HomeCherry Hill NewsCo-authors show how self-acceptance comes in all shapes

Co-authors show how self-acceptance comes in all shapes

"The Great Shape Debate" will be released on June 3.

Special to The Sun The genesis of Susanne Munn and Amy Towers’ book was a poem the former shared with her son. “The Great Shape Debate” will be released on June 3.

Cherry Hill resident Susanne Munn and Amy Towers of Haddonfield have known each other for the last 13 years and were previously co-workers at an agency in Princeton where Munn worked as a writer and Towers a designer.

It was there that Munn shared with Towers a poem she’d written for her son. The result was the idea for their first book, “The Great Shape Debate.”

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“When Susanne told me about the poem, immediately I just started picturing everything, and how I thought these different shapes (in the book) had so much personality and they kind of came to life for me visually,” Towers recalled. “And I really just wanted to do justice to this beautiful story that Susanne created.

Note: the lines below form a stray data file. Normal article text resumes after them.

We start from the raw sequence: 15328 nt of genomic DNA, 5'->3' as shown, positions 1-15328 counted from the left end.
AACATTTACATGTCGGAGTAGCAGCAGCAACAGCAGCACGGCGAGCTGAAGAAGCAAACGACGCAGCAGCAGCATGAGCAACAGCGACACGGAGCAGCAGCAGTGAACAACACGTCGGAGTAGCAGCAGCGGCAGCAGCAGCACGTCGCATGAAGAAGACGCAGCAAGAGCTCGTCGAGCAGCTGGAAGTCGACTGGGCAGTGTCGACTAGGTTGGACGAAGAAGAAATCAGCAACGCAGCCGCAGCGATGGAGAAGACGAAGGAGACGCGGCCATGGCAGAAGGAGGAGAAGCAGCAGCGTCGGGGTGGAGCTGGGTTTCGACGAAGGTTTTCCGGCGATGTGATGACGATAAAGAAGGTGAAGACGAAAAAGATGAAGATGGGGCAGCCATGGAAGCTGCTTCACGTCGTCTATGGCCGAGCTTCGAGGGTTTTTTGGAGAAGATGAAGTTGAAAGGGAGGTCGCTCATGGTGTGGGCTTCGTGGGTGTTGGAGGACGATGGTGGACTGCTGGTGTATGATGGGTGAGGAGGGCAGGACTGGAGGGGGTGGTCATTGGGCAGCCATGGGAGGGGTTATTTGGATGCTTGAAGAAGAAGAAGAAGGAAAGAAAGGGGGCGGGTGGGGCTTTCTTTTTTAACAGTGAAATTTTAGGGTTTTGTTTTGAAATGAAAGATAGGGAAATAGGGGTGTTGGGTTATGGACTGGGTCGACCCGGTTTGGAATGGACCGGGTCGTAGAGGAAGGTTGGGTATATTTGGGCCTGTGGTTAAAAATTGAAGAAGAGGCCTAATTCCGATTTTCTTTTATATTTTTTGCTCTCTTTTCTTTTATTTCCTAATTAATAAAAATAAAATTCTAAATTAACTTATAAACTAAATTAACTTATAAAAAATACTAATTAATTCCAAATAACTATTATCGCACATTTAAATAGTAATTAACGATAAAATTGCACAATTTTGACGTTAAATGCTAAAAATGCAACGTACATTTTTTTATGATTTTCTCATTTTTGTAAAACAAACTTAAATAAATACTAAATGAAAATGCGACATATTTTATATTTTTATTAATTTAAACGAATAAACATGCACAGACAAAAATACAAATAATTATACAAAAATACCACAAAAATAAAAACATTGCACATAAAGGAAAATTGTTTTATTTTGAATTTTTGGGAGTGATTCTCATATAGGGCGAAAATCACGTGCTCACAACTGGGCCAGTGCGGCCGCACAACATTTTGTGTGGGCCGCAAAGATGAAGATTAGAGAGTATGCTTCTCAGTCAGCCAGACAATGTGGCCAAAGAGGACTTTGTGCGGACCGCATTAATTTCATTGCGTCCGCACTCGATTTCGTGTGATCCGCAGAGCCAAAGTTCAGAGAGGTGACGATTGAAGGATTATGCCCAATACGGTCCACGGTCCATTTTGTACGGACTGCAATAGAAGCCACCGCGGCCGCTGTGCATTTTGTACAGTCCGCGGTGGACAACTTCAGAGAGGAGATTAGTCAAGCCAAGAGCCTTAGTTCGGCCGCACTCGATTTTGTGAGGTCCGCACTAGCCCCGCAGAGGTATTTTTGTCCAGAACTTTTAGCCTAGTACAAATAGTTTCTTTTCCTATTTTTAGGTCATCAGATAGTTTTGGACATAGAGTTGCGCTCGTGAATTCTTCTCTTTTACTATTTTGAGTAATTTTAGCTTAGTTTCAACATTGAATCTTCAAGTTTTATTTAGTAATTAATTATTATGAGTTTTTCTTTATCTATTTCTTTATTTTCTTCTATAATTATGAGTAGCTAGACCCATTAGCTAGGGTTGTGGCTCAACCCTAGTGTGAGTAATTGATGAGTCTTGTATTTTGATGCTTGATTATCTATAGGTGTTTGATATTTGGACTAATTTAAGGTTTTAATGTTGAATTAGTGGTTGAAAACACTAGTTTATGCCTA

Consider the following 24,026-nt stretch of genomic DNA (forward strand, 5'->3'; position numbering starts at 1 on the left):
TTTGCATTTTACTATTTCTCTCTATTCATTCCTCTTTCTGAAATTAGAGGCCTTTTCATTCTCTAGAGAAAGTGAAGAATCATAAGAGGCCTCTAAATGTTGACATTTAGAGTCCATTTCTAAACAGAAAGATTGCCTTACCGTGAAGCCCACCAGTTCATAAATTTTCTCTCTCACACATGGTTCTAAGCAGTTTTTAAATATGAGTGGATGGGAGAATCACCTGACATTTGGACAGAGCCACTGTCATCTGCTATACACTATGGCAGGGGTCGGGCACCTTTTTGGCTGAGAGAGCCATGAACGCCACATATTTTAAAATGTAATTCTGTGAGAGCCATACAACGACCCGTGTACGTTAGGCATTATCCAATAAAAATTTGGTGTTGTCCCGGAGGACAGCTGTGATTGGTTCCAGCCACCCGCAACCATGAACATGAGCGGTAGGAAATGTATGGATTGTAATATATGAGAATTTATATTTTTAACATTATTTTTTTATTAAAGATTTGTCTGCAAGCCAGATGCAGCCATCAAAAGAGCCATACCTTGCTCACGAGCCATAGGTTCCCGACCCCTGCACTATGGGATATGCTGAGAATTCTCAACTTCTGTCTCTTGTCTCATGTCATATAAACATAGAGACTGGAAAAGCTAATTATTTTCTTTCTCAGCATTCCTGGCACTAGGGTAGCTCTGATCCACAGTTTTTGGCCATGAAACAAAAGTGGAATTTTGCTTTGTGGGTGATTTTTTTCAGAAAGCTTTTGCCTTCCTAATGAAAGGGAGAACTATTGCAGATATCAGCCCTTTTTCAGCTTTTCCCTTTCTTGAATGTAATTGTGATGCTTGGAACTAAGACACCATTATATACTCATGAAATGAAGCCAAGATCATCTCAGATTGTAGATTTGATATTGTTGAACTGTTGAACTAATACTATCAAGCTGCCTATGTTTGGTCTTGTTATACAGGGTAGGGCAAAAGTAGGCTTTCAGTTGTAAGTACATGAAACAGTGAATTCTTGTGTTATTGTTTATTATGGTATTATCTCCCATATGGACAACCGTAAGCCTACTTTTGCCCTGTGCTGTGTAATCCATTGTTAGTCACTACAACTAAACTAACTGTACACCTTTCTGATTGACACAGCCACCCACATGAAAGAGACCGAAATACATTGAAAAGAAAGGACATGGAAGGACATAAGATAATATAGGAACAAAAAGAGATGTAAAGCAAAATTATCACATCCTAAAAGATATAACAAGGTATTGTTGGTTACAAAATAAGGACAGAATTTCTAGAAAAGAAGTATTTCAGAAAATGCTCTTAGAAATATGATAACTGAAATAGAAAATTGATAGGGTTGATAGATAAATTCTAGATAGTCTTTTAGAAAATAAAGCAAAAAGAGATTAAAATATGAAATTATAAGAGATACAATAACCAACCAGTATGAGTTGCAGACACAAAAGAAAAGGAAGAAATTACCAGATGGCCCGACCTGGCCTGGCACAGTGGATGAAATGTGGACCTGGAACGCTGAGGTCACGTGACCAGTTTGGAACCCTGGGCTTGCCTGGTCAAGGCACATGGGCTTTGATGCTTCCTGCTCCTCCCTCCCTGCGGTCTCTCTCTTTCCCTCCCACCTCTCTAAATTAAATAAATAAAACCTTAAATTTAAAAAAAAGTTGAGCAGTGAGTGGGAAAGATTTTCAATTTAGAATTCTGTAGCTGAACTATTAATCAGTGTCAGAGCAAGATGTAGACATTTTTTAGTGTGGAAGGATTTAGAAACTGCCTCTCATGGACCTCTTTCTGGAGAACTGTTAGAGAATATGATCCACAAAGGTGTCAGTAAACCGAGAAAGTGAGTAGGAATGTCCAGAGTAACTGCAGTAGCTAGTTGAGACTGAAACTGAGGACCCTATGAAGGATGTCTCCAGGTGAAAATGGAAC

“And so we both really worked together, collaborating on what we felt the shapes represented and how we wanted to portray them, and they just really came to life.”

The book began with Munn creating her poem in a Word document – in one sitting. The poem itself has undergone minimal changes while being adapted into a book, but the visuals have changed drastically over the years.

Towers and Munn experimented with fonts, colors and faces for their book, all of which have undergone multiple revisions. The book was put on hold several times, but the two were determined to publish. The book be released on June 3.

“It’s been labor of love for the past decade between the two of us, and we just never lost sight of the passion we had,” Munn recounted. “Not only for the book – and obviously it’s an expression of creativity and ourselves – but it’s about the message we can share with the world.”

The story follows a group of six shapes who all share how they wish they were someone else, but ends with a message about self-acceptance and individuality.

“I think it was Theadore Roosevelt who said, ‘Comparison is the thief of joy,’ and especially in today’s world, in this age of digital and social media, constant comparison is rampant, and self-doubt and questioning who we are or what we are is pervasive,” Munn observed.

“It’s too easy to get lost in other’s attributes while we fail to recognize our own,” she added. “At the end of the day, we all have value, we all have purpose and some of the most important ones that we can have can stand for ourselves.”

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